Could a single molecule—one chemical substance—lie at the very center of our moral lives? Research that I have done over the past decade suggests that a chemical messenger called oxytocin accounts for why some people give freely of themselves and others are coldhearted louts, why some people cheat and steal and others you can trust with your life, why some husbands are more faithful than others, and why women tend to be nicer and more generous than men. In our blood and in the brain, oxytocin appears to be the chemical elixir that creates bonds of trust not just in our intimate relationships but also in our business dealings, in politics and in society at large.-Dr. Paul J. Zak in The Moral Molecule (excerpt)
By now, many of you have read Ed Yong's scathing reaction to Paul Zak's new book:
One Molecule for Love, Morality, and Prosperity?Why the hype about oxytocin is dumb and dangerous.Imagine a molecule that underlies the virtues that glue societies together. Imagine that it brought out the better angels of our nature with just a sniff and could “rebond our troubled world.” Imagine that it was the “source of love and prosperity” and explained “what makes us good and evil.” Well, carry on imagining. This is a story about oxytocin, and oxytocin is not that molecule.
The book was published in May, so what was the impetus behind Yong's article, and his #Schmoxytocin commentary (helpfully summarized here)?
He was recently profiled by Oliver Burkeman in the Guardian, the latest episode in a long flirtation with the media in which he regularly expounds on oxytocin’s supposed wonders. You can see why journalists love him. He’s charming, handsome, and infused with that “big ideas” aesthetic that TED so adores. When he delivered his own TED talk in July 2011, he unabashedly claimed that he had found the molecule behind why we’re moral.The problem with the moral molecule idea is that it turns science—messy, complex, frustrating as it is—into a tidy fable. It’s a bit too ... well ... TED-dy. It not only tells people what they want to hear but also makes them feel delightfully subversive for understanding the secret simplicity of the world.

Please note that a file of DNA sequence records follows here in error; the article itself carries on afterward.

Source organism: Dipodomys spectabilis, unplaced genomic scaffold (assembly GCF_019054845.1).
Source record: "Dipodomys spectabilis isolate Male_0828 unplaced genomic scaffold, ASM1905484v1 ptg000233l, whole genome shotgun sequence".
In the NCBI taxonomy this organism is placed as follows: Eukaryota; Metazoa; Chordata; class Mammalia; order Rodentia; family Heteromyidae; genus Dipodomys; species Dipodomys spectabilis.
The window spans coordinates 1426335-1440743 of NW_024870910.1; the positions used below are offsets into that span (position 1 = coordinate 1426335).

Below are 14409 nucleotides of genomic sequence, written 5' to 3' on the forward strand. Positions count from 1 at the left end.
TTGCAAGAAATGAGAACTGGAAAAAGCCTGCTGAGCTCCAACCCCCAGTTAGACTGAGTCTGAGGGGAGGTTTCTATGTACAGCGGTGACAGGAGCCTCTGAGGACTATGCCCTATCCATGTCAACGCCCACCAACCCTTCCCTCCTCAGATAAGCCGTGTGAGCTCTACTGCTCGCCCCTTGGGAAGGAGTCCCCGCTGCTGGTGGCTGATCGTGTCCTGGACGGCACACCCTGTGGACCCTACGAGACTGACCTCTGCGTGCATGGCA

Yong reviewed a substantial amount of evidence that is counter to that tidy fable, including Conlisk (2011), who concluded that Zak and coauthors "analyzed experimental data in doubtful ways, thus exaggerating results."
However, what you may not know is that Zak took a much more measured approach to oxytocin as recently as 4 years ago, as these quotes from ABC News reveal:
So when it comes to Liquid Trust, do people need a dose of liquid skepticism instead? Zak says perhaps. "There's probably a big placebo effect. ... It's not a crutch for people who are nervous," he notes. "Having said that, our findings are very exciting. Hopefully, people will just get the straight story and not the hype."
"I have gotten an enormous number of calls from patients," says Zak, adding that one e-mail he received was from a woman whose social phobia had confined her to her house for the past 10 years. She hoped the oxytocin spray would help her overcome her fear of socializing. "What do you write back to that kind of message?" Zak says. The impetus for these calls and e-mails, he says, is his being quoted in a story that ran in the U.K. press [Daily Mail]. The article sported the provocative headline "Scientists Find Childbirth Wonder Drug That Can 'Cure' Shyness." "They were very much too hyperbolic," Zak says of the piece. "I think media around the world have started to use the word 'cure.' … This hormone does not cure anything."
So 'Trust Drug' Oxytocin Unbelievable For Now (in 2008), but in 2012:
After centuries of speculation about human nature and how we decide what is the right thing to do, we at last have some news we can use—empirical evidence that illuminates the mechanism at the heart of our moral guidance system. So what can we do to shift behavior a bit more toward the expression of oxytocin and thus improve the workings of our entire society?
With hype like that, it's hard to believe that Zak was my source of critical commentary on Liquid Trust:
On that score, a body spray on the market called ''Liquid Trust," is advertised as containing oxytocin that will induce unconscious trust in all who encounter you. But Zak said it's ''totally bogus," because sniffing oxytocin from someone's shirt collar will not get enough of the hormone to the brain. It's also available without a prescription -- unlike the real stuff -- he said, and overpriced: ''Liquid Trust" costs $49.95 for a two-month supply, while Zak and his colleagues made their inhalers for about $5 each.
What happened in the last few years? Was it the TEDification of academic media success and book deals? Repeated use of the first person singular when referring to work done by a multitude of people?
"...The Moral Molecule: The Source of Love and Prosperity details how I discovered a brain chemical, oxytocin, that makes us moral."
Perhaps Dr. Zak should remember the good old days, when he could tell the Boston Globe that...
The dose needed to produce effects on trust was large -- subjects took about three teaspoonsful up their noses. But it appears to be quite safe, said Zak, who is director of the center for Neuroeconomic Studies at Claremont Graduate University in California.The biggest side effect is that perhaps 20 percent of the men who take it get erections, he said, and, of course, pregnant women would want to avoid it because it could trigger contractions.
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